Eisner T, Eisner M, Siegler M (2007) Secret weapons: Defenses of insects, spiders, scorpions, and other many-legged creatures. Belknap, Cambridge
Engler-Chaouat HS, Gilbert LE (2007) De novo synthesis vs. sequestration: negatively correlated metabolic traits and the evolution of host plant specialization in cyanogenic butterflies. J Chem Ecol 33:25–42
Fürstenberg-Hägg J, Zagrobelny MC, Olsen E, Jørgensen K, Møller BL, Bak S (2014) Transcriptional regulation of de novo biosynthesis of cyanogenic glucosides throughout the life-cycle of the burnet moth Zygaena filipendulae (Lepidoptera). Insect Biochem Mol Biol 49:80–89
Futuyma DJ, Moreno G (1988) The evolution of ecological specialization. Annu Rev Ecol Syst 19:207–233
Geiselhardt S, Hilker M, Müller F, Kozlov MV, Zvereva EL (2015) Inter- and intrapopulation variability in the composition of larval defensive secretions of willow-feeding populations of the leaf beetle Chrysomela lapponica. J Chem Ecol 41:276–286
Grant JB (2006) Diversification of gut morphology in caterpillars is associated with defensive behavior. J Exp Biol 209:3018–3024
Gross P (1993) Insect behavioral and morphological defenses. Annu Rev Entomol 38:251–273
Gross J, Fatouros NE, Hilker M (2004) The significance of bottom-up effects for host plant specialization in Chrysomela leaf beetles. Oikos 105:368–376
Higginson AD, Ruxton GD (2009a) Dynamic models allowing for flexibility in complex life histories accurately predict timing of metamorphosis and antipredator strategies of prey. Funct Ecol 23:1103–1113
Higginson AD, Ruxton GD (2009b) Dynamic state-dependent modelling predicts optimal usage patterns of responsive defences. Oecologia 160:399–410
Higginson AD, Ruxton GD (2010) Adaptive changes in size and age at metamorphosis can qualitatively vary with predator type and available defences. Ecology 91:2756–2768
Higginson AD, Delf J, Ruxton GD, Speed MP (2011) Growth and reproductive costs of larval defence in the aposematic lepidopteran Pieris brassicae. J Anim Ecol 80:384–392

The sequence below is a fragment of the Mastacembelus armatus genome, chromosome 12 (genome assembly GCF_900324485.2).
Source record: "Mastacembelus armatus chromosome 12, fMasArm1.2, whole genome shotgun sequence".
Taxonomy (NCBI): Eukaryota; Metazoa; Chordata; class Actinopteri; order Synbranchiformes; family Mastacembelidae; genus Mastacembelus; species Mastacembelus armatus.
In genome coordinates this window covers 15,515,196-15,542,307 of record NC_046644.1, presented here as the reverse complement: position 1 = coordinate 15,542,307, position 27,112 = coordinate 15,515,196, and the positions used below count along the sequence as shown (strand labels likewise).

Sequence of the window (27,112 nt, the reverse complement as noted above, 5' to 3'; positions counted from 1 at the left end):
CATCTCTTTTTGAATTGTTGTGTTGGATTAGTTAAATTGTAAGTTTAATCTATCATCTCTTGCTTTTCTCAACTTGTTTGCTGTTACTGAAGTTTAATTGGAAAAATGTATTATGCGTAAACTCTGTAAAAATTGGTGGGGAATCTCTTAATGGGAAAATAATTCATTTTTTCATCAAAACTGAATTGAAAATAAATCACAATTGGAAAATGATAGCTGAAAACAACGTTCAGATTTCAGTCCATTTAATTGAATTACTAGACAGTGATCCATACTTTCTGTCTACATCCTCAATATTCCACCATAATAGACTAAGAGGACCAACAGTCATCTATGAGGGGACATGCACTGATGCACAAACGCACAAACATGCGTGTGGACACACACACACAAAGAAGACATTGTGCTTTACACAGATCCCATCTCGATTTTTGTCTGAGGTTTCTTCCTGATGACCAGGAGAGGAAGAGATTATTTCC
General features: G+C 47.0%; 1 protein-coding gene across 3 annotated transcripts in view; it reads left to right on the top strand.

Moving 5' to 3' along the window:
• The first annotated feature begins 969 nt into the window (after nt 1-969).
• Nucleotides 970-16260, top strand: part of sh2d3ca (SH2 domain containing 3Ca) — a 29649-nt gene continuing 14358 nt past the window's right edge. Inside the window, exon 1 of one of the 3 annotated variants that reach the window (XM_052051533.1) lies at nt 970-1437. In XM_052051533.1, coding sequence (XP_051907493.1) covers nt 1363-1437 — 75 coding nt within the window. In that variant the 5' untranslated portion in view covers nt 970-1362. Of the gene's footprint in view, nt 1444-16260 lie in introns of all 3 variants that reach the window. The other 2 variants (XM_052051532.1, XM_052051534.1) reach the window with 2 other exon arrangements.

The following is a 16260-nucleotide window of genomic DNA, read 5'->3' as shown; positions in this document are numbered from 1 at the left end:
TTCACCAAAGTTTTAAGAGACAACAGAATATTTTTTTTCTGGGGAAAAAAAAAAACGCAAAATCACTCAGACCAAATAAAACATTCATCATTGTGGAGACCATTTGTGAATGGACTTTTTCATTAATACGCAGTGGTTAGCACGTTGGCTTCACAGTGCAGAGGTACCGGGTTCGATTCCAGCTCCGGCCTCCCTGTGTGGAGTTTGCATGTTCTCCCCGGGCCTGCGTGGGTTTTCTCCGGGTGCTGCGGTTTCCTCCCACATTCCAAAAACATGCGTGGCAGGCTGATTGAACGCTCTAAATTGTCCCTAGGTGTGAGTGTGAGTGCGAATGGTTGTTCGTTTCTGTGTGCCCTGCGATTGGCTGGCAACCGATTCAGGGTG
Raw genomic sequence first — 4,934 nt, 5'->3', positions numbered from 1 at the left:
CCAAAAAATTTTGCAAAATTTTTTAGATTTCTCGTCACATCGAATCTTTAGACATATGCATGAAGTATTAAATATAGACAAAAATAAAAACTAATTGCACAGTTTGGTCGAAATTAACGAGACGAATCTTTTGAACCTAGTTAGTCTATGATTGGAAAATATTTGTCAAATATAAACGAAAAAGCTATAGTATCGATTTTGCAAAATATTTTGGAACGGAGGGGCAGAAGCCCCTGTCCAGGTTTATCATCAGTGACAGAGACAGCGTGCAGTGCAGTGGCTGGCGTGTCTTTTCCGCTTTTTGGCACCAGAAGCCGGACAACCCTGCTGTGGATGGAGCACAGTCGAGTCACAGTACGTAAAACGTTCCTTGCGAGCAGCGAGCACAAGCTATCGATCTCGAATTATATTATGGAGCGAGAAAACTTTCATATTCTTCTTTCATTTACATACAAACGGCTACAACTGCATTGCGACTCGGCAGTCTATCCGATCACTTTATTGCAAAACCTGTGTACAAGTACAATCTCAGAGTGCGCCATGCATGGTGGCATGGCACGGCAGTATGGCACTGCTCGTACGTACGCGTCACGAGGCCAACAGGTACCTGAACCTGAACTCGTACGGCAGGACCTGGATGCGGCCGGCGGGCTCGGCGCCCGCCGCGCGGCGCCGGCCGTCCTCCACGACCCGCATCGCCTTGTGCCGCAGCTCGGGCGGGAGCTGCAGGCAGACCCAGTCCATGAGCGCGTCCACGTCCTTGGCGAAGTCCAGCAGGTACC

Hilker M, Schulz S (1994) Composition of larval secretion of Chrysomela lapponica (Coleoptera, Chrysomelidae) and its dependence on host plant. J Chem Ecol 20:1075–1093
Holloway GJ, De Jong PW, Ottenheim M (1993) The genetics and cost of chemical defense in the two-spot ladybird (Adalia bipunctata). Evolution 47:1229–1339
Howse PE (1987) Temporal effects of chemical communication of alarm in ants. In: Pasteels JM, Deneubourg J-L (eds) From individual to collective behavior in social insects. Birkhäusen, Basel and Boston, pp 271–275
Jeffries MJ, Lawton JH (1984) Enemy free space and the structure of ecological communities. Biol J Linn Soc 23:269–286
Kearsley MJC, Whitham TG (1992) Guns and butter: a no cost defense against predation for Chrysomela confluens. Oecologia 92:556–562
Koricheva J, Gurevitch J, Mengersen K (eds) (2013) Handbook of meta-analysis in ecology and evolution. Princeton University Press, Princeton and Oxford
Lajeunesse MJ (2013) Power statistics for meta-analysis: test for mean effects and homogeneity. In: Koricheva J, Gurevitch J, Mengersen K (eds) Handbook of meta-analysis in ecology and evolution. Princeton University Press, Princeton, pp 348–363
Larsson S, Björkman C, Gref R (1986) Responses of Neodiprion sertifer (Hym., Diprionidae) larvae to variation in needle resin acid concentration in Scots pine. Oecologia 70:77–84
Littell RC, Milliken GA, Stroup WW, Wolfinger RD, Schabenberger O (2006) SAS for mixed models, 2nd edn. SAS Institute Inc, Cary
Loxdale HD, Lushai G, Harvey JA (2011) The evolutionary improbability of ‘generalism’ in nature, with special reference to insects. Biol J Linn Soc 103:1–18
Nishida R (2002) Sequestration of defensive substances from plants by Lepidoptera. Annu Rev Entomol 47:57–92